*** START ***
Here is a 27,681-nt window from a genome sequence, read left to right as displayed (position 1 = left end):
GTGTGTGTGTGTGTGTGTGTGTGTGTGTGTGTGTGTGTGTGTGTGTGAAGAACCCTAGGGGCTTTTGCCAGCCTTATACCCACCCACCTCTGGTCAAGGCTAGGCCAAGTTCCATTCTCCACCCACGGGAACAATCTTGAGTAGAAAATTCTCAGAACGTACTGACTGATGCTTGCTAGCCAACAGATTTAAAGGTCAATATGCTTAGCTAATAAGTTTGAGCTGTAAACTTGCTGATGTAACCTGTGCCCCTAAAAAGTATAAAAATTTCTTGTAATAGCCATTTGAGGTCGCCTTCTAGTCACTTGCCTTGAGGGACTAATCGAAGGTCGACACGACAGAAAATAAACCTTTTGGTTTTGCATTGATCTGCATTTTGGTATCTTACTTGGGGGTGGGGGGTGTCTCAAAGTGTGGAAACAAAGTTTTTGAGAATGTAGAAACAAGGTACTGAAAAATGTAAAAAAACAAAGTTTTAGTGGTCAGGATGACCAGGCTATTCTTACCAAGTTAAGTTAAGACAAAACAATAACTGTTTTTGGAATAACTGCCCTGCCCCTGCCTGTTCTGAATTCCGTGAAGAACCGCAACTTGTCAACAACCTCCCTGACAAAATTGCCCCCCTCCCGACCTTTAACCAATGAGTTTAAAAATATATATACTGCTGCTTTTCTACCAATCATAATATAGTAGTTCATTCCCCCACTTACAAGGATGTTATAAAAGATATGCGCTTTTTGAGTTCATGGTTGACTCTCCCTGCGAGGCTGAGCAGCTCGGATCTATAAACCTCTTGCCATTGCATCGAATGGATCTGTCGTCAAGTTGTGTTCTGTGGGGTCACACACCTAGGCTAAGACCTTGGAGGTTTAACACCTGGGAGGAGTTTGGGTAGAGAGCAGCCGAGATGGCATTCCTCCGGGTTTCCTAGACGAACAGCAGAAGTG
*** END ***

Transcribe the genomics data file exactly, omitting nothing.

Here is a 27,681-nt window from a genome sequence, read left to right as displayed (position 1 = left end):
GTGTGTGTGTGTGTGTGTGTGTGTGTGTGTGTGTGTGTGTGTGTGTGAAGAACCCTAGGGGCTTTTGCCAGCCTTATACCCACCCACCTCTGGTCAAGGCTAGGCCAAGTTCCATTCTCCACCCACGGGAACAATCTTGAGTAGAAAATTCTCAGAACGTACTGACTGATGCTTGCTAGCCAACAGATTTAAAGGTCAATATGCTTAGCTAATAAGTTTGAGCTGTAAACTTGCTGATGTAACCTGTGCCCCTAAAAAGTATAAAAATTTCTTGTAATAGCCATTTGAGGTCGCCTTCTAGTCACTTGCCTTGAGGGACTAATCGAAGGTCGACACGACAGAAAATAAACCTTTTGGTTTTGCATTGATCTGCATTTTGGTATCTTACTTGGGGGTGGGGGGTGTCTCAAAGTGTGGAAACAAAGTTTTTGAGAATGTAGAAACAAGGTACTGAAAAATGTAAAAAAACAAAGTTTTAGTGGTCAGGATGACCAGGCTATTCTTACCAAGTTAAGTTAAGACAAAACAATAACTGTTTTTGGAATAACTGCCCTGCCCCTGCCTGTTCTGAATTCCGTGAAGAACCGCAACTTGTCAACAACCTCCCTGACAAAATTGCCCCCCTCCCGACCTTTAACCAATGAGTTTAAAAATATATATACTGCTGCTTTTCTACCAATCATAATATAGTAGTTCATTCCCCCACTTACAAGGATGTTATAAAAGATATGCGCTTTTTGAGTTCATGGTTGACTCTCCCTGCGAGGCTGAGCAGCTCGGATCTATAAACCTCTTGCCATTGCATCGAATGGATCTGTCGTCAAGTTGTGTTCTGTGGGGTCACACACCTAGGCTAAGACCTTGGAGGTTTAACACCTGGGAGGAGTTTGGGTAGAGAGCAGCCGAGATGGCATTCCTCCGGGTTTCCTAGACGAACAGCAGAAGTG